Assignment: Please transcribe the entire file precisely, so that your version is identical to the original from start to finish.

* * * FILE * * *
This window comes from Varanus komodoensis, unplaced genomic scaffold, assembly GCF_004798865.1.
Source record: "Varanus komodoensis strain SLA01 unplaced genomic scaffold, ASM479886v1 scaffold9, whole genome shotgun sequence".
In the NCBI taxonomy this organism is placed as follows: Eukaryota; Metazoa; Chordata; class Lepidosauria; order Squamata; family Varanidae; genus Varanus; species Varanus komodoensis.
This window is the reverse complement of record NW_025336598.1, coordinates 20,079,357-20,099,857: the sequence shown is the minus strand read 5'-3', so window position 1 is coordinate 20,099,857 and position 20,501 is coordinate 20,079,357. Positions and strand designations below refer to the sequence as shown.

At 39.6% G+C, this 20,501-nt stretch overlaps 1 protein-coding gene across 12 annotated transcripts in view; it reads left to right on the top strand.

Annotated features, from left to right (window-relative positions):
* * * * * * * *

This window comes from Varanus komodoensis, unplaced genomic scaffold, assembly GCF_004798865.1.
Source record: "Varanus komodoensis strain SLA01 unplaced genomic scaffold, ASM479886v1 scaffold9, whole genome shotgun sequence".
In the NCBI taxonomy this organism is placed as follows: Eukaryota; Metazoa; Chordata; class Lepidosauria; order Squamata; family Varanidae; genus Varanus; species Varanus komodoensis.
This window is the reverse complement of record NW_025336598.1, coordinates 20,079,357-20,099,857: the sequence shown is the minus strand read 5'-3', so window position 1 is coordinate 20,099,857 and position 20,501 is coordinate 20,079,357. Positions and strand designations below refer to the sequence as shown.

At 39.6% G+C, this 20,501-nt stretch overlaps 1 protein-coding gene across 12 annotated transcripts in view; it reads left to right on the top strand.

Annotated features, from left to right (window-relative positions):